1. Manfred has been a simply bad commissioner. All of this labor unrest has occurred on his watch. He’s utterly incompetent at marketing and he clearly has no credibility with the players. He’s a Roger Goodell-esque empty suit — a mouthpiece for ownership with no ability to persuade people to bring people along and persuade them to work together to achieve their shared goal of growing the fan base of the sport. I’m not convinced that baseball is better off with him in the job than it would be with no one in the job.

  2. I agree with you Alex, but has there ever been a good commissioner? Ford Frick maybe? Happy Chandler?

  3. I suppose Bart Giamatti could have been in time but we will never know.

    This impasse is profoundly frustrating. There is lots of blame to go around but yes, Manfred is awful.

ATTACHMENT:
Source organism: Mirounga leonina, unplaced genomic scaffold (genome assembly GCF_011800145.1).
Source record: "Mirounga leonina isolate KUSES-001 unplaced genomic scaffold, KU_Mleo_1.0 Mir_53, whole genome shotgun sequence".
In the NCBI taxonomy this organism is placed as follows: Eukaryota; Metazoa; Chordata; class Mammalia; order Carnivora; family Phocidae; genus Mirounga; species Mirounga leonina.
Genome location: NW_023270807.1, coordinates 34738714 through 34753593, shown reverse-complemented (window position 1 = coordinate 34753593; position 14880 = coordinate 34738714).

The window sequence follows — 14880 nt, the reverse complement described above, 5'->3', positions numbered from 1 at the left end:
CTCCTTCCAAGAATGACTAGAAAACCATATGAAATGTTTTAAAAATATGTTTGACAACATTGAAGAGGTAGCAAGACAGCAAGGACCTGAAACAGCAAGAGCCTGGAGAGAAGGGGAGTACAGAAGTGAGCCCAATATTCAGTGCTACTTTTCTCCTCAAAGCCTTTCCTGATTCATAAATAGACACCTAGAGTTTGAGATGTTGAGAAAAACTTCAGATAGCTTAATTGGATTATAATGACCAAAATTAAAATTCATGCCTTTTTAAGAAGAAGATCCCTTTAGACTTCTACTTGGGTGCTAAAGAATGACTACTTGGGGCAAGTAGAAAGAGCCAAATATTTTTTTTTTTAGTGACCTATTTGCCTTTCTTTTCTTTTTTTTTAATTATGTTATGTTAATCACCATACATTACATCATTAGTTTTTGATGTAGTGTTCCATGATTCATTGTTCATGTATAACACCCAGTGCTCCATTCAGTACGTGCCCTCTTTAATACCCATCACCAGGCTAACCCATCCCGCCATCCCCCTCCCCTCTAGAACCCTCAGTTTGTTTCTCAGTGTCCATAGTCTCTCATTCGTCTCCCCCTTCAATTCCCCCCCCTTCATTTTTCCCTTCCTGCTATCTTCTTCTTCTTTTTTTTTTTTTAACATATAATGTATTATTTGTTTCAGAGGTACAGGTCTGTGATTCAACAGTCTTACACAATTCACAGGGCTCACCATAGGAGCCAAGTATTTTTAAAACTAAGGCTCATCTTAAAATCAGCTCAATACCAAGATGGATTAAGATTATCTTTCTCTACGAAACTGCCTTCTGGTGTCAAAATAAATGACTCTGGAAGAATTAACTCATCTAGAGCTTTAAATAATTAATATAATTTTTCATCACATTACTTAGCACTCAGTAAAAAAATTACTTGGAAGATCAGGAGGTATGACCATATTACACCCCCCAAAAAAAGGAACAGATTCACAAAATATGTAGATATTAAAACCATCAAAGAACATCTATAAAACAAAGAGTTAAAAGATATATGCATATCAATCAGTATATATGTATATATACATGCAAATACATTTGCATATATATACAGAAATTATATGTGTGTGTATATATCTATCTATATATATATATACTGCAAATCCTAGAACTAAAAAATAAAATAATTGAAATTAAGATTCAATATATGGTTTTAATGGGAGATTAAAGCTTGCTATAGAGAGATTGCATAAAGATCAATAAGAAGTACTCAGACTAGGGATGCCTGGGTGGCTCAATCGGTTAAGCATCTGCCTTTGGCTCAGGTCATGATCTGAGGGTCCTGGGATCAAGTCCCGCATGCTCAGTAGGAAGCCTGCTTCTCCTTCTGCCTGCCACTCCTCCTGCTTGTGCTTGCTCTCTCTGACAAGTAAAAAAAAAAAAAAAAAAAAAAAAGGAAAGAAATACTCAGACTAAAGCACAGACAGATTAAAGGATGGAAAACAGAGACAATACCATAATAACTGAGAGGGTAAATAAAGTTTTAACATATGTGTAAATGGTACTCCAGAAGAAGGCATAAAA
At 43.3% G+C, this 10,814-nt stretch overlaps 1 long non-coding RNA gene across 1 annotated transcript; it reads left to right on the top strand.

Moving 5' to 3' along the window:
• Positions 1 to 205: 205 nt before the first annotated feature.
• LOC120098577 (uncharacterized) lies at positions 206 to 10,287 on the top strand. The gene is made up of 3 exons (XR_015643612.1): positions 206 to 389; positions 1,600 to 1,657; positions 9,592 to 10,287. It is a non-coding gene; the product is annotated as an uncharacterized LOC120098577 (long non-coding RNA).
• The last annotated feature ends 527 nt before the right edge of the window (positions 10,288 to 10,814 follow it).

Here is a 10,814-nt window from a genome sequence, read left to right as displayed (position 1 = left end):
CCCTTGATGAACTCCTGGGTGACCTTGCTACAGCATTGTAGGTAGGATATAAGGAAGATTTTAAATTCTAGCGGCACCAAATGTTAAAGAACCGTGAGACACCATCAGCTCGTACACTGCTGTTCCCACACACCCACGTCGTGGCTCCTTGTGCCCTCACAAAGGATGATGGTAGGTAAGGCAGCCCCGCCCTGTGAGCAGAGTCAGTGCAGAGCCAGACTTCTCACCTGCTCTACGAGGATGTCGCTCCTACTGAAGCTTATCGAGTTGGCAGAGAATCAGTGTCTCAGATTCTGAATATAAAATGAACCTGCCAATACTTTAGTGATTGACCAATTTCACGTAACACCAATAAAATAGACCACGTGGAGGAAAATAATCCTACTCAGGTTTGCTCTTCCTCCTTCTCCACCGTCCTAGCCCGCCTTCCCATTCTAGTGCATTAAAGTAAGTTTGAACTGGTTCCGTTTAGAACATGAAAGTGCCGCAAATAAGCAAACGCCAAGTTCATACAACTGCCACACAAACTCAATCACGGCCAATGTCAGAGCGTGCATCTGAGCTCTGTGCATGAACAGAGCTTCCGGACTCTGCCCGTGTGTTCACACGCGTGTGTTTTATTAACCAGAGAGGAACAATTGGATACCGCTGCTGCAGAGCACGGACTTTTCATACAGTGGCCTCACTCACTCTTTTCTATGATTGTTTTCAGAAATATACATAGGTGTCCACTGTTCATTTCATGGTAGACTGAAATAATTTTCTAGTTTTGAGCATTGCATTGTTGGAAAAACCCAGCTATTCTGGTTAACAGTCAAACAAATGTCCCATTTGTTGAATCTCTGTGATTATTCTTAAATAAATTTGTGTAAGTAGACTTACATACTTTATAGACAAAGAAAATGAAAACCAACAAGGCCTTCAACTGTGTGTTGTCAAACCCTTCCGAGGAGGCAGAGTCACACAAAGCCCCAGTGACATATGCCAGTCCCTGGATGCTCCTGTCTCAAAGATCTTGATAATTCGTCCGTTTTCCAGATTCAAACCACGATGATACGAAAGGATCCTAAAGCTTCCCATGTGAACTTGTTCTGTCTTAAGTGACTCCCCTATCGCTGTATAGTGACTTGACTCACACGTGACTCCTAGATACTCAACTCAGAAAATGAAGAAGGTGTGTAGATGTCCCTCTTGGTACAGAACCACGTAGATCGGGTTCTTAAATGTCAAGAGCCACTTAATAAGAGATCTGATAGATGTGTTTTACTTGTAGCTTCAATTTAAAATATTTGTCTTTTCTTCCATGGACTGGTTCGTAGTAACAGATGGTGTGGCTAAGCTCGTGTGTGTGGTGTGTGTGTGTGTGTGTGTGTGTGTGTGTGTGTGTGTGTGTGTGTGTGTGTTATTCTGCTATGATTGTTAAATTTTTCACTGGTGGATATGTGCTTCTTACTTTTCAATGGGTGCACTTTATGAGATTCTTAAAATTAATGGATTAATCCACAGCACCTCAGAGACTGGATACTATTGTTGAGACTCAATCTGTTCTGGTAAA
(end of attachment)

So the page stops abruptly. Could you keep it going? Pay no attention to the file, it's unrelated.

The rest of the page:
But thanks to Ryan and to Karl for the excellent content here the past week, on the rebuild and the draft. Small rays of sunshine (or is it snowshine) in the darkness.

  4. Though I think of myself as logical, Simba’s trade contained my rationality as the ptbnl. I cannot be objective.

    That said, we fleeced Arizona.

    Great series, Ryan. Typical of your consistent good work.

    Is school out yet?

  5. @coop
    Yup! School is out. We drove to Houston yesterday. It was a 9 hour trip so I was very thankful of the electronic babysitters (IPads). Thanks for always being grateful, coop. The conversation and camaraderie here is what makes it special, but the appreciation you show on a daily basis is a part of what motivates me (and others, I’m sure) to keep writing!

    Thread is staying up for today.

  6. Frick was one of the worst, actually. Chandler was awful with the exception of his leadership around Jackie, but that one thing is enough to raise him into the ranks of the pretty good.

    Giamatti wasn’t bad but he was short-tenured; Vincent wasn’t bad but he was incredibly weak.

    In my research, I determined that the best commissioner was Bud Selig. And that really should say it all.